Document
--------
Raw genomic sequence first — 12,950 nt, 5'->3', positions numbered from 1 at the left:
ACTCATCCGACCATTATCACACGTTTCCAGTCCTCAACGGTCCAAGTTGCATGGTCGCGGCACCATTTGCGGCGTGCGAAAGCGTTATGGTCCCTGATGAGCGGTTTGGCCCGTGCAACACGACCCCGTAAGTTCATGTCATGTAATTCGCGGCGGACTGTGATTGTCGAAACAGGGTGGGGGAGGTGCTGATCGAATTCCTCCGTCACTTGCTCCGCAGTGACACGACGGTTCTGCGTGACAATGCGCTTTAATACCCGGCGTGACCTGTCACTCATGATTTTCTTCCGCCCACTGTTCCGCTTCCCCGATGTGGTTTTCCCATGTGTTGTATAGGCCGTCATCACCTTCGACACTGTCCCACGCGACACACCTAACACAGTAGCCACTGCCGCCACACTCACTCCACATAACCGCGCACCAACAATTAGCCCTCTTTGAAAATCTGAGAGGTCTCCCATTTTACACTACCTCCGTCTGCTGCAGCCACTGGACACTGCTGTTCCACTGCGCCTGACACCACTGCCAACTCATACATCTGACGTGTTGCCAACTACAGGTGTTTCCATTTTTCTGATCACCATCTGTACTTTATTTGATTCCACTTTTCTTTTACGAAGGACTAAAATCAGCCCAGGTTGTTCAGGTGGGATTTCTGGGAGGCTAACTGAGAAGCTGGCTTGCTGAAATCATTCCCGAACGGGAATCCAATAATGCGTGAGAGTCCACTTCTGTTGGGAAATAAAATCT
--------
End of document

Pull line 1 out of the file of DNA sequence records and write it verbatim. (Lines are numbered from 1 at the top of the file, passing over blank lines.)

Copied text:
Raw genomic sequence first — 12,950 nt, 5'->3', positions numbered from 1 at the left: